FOLLOWING the SNP-Green deal, the First Minister has said the arrangement recognises that business as usual is not good enough in the times we are living through.

Scots have been left in limbo for too long and it is now decision time – to generate motivation and purpose. Hopefully, the SNP-Green agreement will deliver positive decisions regarding core issues such as currency, banking, land reform, local government, and a constitution.

“The right of a people to self-determination is an international legal right recognised by United Nations Charter.”

Scotland has been a globally recognised nation for more than 1100 years and thus has no need to ask Westminster’s permission to hold a referendum.

In the National on August 23, Jim Osborne of the Scottish Banking and Finance Group sensibly queried Mike Russell’s argument that we should vote on independence BEFORE we discuss and agree what we are voting for. Surely, if we are to deliver the goals of building a fairer, more equal and prosperous nation, then we need to be discussing how to achieve and plan for it NOW.

The obvious vehicle to provide a focus for discussion is a constitution and that is why the charity Constitution for Scotland is providing free access for everyone’s views at

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The recent Report of the Social Justice and Fairness Commission concludes that in every challenge facing Scotland there is a constitutional ceiling imposed by Westminster, even on those issues such as housing and social care where powers are ostensibly devolved. This ceiling limits the Scottish Government’s ability to effect the changes necessary to tackle issues such as poverty and health inequalities.

That report also highlights the need to decentralise authority with radical reform of local government to enable future decisions made in Scotland to be inclusive, consensual, and empowering for people and communities, authorising them to shape their own futures.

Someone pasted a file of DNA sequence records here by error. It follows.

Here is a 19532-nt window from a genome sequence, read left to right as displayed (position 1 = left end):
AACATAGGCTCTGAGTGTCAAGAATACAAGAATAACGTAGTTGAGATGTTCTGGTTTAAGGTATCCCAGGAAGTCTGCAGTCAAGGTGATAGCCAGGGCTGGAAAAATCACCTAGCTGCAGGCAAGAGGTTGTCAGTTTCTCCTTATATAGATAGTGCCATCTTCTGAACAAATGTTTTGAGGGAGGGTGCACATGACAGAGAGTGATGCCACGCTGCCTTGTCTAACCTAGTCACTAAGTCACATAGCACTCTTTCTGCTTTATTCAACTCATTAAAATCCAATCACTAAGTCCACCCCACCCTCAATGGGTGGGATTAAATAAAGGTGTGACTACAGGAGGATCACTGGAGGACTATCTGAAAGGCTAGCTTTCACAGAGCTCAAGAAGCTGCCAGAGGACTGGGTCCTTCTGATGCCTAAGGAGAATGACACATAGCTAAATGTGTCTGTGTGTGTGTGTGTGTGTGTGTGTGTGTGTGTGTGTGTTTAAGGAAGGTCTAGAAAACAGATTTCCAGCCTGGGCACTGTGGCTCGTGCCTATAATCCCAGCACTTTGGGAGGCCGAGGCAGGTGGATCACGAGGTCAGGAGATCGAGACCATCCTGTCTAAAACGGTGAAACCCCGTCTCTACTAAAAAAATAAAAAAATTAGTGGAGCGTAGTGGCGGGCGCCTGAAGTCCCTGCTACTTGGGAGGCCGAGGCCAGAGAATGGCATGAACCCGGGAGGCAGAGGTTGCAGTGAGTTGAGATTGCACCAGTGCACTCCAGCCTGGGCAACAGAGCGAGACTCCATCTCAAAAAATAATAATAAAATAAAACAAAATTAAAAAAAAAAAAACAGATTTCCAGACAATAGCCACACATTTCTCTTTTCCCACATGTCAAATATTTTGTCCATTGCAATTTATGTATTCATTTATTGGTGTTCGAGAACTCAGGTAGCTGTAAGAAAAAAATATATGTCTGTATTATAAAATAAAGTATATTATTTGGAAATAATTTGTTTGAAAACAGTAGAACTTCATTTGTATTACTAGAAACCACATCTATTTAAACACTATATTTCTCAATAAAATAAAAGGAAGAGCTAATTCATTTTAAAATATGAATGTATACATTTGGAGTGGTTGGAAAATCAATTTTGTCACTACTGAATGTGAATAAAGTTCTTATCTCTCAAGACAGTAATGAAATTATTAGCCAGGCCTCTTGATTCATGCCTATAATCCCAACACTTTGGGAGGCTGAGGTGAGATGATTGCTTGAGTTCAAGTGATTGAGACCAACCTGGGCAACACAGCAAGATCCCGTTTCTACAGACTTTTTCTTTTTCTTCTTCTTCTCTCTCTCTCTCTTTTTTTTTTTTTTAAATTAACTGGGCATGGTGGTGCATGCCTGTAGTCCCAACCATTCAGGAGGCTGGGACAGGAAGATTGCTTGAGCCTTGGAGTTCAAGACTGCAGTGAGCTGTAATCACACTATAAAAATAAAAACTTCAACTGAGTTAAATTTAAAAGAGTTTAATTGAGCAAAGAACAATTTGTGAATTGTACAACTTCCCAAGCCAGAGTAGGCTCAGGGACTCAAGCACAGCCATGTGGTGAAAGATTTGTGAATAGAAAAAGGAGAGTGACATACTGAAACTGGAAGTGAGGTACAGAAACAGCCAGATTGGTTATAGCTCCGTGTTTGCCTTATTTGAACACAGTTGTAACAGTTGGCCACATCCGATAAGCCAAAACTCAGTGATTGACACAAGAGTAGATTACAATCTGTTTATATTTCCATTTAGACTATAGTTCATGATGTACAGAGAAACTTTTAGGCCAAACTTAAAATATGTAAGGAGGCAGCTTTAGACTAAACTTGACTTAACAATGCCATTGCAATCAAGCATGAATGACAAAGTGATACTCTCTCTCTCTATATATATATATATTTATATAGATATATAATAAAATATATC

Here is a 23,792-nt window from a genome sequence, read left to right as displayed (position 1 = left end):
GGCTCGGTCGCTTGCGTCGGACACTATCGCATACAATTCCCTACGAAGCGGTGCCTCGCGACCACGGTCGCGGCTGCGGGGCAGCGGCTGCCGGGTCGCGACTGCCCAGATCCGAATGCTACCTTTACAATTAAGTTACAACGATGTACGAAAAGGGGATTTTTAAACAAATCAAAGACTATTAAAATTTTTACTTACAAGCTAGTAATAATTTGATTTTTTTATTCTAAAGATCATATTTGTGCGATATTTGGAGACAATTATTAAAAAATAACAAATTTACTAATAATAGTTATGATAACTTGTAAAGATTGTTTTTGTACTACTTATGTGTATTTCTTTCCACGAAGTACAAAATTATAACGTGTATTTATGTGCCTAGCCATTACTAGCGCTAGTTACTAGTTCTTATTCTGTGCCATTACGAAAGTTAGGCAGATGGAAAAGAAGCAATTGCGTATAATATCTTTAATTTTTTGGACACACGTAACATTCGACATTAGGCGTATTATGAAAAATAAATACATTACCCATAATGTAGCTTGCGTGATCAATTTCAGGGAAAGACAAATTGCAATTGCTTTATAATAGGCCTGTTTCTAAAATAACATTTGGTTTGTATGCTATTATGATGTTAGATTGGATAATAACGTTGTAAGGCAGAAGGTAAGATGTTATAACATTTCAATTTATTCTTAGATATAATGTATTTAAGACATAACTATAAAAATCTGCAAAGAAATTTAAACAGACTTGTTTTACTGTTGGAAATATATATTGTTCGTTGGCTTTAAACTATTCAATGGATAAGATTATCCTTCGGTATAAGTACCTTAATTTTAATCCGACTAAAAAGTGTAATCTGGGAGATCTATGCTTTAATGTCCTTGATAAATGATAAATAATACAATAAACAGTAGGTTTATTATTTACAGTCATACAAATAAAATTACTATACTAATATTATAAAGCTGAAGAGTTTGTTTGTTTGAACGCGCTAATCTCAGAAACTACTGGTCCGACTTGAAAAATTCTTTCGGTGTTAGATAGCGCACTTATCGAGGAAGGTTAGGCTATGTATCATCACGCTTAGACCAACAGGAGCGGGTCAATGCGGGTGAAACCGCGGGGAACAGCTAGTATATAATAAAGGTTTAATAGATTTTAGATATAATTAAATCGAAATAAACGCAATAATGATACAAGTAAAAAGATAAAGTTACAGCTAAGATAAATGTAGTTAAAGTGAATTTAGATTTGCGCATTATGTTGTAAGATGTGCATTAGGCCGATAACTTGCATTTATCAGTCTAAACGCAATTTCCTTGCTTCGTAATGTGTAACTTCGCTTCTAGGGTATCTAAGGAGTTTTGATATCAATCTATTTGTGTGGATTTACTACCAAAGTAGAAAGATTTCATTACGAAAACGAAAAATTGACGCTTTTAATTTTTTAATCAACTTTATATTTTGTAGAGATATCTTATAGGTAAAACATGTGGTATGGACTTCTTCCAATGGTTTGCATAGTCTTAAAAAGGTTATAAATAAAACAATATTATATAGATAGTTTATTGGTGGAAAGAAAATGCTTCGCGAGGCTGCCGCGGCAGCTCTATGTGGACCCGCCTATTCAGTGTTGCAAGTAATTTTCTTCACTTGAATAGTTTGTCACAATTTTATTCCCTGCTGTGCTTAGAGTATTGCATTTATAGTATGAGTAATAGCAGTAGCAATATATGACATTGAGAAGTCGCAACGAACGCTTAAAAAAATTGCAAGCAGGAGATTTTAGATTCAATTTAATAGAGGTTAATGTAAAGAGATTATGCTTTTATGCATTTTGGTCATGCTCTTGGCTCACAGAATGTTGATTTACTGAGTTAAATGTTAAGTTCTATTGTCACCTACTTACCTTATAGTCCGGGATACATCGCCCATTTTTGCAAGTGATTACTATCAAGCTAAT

Question: do you think that the Constitution for Scotland model constitution goes far enough to specify a new framework for local government to achieve maximum decentralisation? Look at Article 12 on our consultative platform to make your comments and proposals.

The actions of the Westminster Government have also resulted in investment funding being leached from Scotland to feed the financial market in London.

Independence could enable that investment funding to be redirected to provide jobs needed by younger generations to have a trade, academic or artistic career in their own country – jobs needed to provide money at community level to assist the process of eliminating poverty and provide greater equality across our society.

More full-time local jobs, with prospects, that could surely contribute to overcoming the current widespread drug, drink, and mental health problems across Scottish society.

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In Article 15 of our draft constitution we refer to defence, an area that will provide thousands of local jobs. Let’s look around – Scotland, with its extensive exclusive economic zone, occupies a key position on the northern flank of Europe. In the west we border on the Atlantic traffic; in the east we have the busy North Sea traffic servicing Europe; and in the north we have the thriving Scandinavian crossing business and the ever-expanding traffic of the developing Arctic routes to the Far East.

Currently, Marine Scotland has only three overworked vessels and two light aircraft to patrol an area that realistically should require three times that number of vessels and aircraft to effectively ensure fishery and offshore asset protection, monitor marine traffic, and counter such activities as drug running and human trafficking.

Realistically, a self-governing Scotland will also be able to afford a fleet of naval offshore patrol vessels, all of which we could build, operate and service ourselves.

Scottish ground forces are already recognised as among the best in the world and our air defences will be commensurate with our national defensive needs, in alliance with neighbours. The servicing and support for these services will mean thousands more skilled technical and managerial jobs.

The only likely overseas deployment we need to consider are those required to fulfil our obligations to meet United Nations-sponsored humanitarian needs. As you will know, Scotland has always fulfilled our humanitarian obligations in times of need.

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Article 15 also covers such topics as law enforcement and policing, prohibition of the death penalty, national security, emergency powers, and international treaties.

Our diplomatic service is already being incrementally developed. The national feeling regarding the banning of nuclear, biological and chemical weapons is reflected within the proposals. Take a look and express your opinion.

In the next instalment we will look at a blueprint for governance.

To interested groups, the Constitution for Scotland team offers a “guest speaker” introduction, demonstration and Q&A session within your own Zoom meeting. Please contact to arrange. is a registered Scottish charity with the aim of advancing participative democracy within the community of Scotland